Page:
“Think of the partnering taking place among farm equipment, fertilizer, and seed companies and weather services, and the suppliers needed to provide IT, telecom, sensors, analytics and other products and services. Ask: ‘Which companies are also trying to reach my customers and my customers’ customers? What other products and services will talk to mine, and who will make, operate and service them? What capabilities and information does my company have that they need? How can we use this ecosystem to extend the reach and scope of our products and services through the Industrial Internet?'”

While the GE/Accenture report dwelt only on large corporations, I suspect that many of the same findings would apply to small-to-medium businesses as well, and that the falling prices of sensors and IoT platforms will mean more smart companies in this category will begin to launch incremental IoT strategies to first optimize their current operations and then make more radical changes.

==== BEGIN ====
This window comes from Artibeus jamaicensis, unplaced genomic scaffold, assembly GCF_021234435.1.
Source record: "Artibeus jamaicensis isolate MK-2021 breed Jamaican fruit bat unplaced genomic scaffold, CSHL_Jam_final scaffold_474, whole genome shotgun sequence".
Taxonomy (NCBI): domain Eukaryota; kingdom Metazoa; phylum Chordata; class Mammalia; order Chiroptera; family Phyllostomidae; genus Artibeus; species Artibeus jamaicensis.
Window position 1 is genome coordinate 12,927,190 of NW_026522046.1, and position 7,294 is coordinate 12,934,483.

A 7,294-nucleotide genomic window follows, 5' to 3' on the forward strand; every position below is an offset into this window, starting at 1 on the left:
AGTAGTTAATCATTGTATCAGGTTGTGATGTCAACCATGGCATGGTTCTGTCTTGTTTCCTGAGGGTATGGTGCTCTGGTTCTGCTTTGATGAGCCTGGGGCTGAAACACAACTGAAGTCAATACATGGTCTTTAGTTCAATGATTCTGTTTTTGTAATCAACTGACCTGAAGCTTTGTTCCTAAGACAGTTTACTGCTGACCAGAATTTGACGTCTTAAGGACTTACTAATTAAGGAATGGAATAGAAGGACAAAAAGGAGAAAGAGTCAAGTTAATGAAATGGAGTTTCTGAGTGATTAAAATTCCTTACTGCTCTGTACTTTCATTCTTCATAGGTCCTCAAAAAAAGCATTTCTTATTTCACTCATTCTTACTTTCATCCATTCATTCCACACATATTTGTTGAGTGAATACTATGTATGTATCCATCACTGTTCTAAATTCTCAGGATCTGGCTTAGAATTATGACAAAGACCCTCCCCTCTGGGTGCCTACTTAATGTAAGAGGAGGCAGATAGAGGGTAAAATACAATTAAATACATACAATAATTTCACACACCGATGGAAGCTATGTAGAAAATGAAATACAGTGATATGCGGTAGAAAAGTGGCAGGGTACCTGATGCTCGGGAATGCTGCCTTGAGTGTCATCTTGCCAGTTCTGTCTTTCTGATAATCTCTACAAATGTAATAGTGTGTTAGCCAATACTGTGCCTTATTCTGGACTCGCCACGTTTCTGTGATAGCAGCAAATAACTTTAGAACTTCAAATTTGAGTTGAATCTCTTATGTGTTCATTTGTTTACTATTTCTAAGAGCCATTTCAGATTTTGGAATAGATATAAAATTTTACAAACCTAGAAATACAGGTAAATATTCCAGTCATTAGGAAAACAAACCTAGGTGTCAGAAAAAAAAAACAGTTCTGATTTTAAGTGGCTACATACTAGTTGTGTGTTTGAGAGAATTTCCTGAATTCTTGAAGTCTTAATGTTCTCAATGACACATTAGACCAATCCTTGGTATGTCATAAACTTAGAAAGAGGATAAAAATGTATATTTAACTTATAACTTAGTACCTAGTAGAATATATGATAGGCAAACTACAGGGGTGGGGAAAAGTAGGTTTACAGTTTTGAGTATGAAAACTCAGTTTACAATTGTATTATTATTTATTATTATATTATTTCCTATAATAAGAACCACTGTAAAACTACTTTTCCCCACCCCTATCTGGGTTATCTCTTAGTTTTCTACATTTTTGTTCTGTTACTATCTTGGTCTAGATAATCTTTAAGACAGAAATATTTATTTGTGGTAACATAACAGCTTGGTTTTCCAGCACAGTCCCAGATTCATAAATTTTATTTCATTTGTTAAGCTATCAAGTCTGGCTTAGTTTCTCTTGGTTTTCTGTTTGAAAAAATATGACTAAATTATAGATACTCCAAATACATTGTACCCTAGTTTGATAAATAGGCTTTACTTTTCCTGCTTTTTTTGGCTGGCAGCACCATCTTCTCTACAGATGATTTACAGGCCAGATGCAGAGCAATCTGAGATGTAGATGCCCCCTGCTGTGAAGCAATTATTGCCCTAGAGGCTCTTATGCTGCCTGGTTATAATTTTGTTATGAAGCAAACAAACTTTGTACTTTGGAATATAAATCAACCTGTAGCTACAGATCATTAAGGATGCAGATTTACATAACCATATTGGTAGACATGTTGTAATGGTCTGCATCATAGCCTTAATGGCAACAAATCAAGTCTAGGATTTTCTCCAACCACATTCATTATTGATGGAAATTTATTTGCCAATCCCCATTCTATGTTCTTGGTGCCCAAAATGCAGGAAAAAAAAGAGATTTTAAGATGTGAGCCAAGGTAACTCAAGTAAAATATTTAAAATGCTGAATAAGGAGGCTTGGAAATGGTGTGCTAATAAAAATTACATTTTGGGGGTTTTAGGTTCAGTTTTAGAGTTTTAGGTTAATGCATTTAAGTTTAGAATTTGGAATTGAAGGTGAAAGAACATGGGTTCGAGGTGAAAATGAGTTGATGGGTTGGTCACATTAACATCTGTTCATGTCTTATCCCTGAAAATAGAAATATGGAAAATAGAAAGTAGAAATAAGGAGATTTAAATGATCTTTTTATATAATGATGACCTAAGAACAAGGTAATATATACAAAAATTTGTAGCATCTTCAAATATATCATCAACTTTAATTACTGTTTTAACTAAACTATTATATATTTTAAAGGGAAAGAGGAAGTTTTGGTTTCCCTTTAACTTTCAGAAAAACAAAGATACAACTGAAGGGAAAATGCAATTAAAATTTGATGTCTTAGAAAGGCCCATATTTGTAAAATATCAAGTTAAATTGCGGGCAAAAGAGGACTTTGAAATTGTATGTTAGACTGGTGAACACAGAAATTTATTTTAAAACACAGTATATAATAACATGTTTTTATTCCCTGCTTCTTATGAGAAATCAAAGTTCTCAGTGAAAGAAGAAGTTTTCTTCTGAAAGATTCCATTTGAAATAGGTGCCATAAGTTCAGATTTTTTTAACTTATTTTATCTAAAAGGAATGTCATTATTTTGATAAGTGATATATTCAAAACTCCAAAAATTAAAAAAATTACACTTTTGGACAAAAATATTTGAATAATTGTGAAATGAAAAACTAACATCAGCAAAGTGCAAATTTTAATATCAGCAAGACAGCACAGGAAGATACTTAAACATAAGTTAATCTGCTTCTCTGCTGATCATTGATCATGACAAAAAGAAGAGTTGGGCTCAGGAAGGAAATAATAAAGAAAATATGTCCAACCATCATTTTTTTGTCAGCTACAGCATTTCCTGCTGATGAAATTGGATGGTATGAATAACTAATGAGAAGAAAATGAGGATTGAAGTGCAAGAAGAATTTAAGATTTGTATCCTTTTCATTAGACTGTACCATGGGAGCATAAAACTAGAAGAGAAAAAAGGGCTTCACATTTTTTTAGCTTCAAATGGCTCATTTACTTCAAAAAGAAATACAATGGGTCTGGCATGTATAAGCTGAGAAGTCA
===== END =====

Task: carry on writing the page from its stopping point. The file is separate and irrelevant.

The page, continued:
Read it, or be left in the dust!


PS: as an added bonus, the report includes a link to the GE “Industrial Internet Evaluator,” a neat tool I hadn’t seen before. It invites readers to “see how others in your field are leveraging Big Data analytics for connecting assets, monitoring, analyzing, predicting and optimizing for business success.” Check it out!

O’Reilly free e-book gives overview of “industrial internet”

Posted on 18th April 2013 in energy, Internet of Things, manufacturing, transportation

O’Reilly has published a free e-book,  “Industrial Internet,” (underwritten by GE, which, not so coincidentally, uses the industrial internet as the advertising slogan for its own involvement in the field…) about the “coming together to software and big machines.” It’s a great introduction to this crucial portion of the Internet of Things.

The message of the book? “With a network connection and an open interface that masks its underlying complexity, a machine becomes a Web service, ready to be coupled to software intelligence that can ingest broad context and optimize entire systems of machines.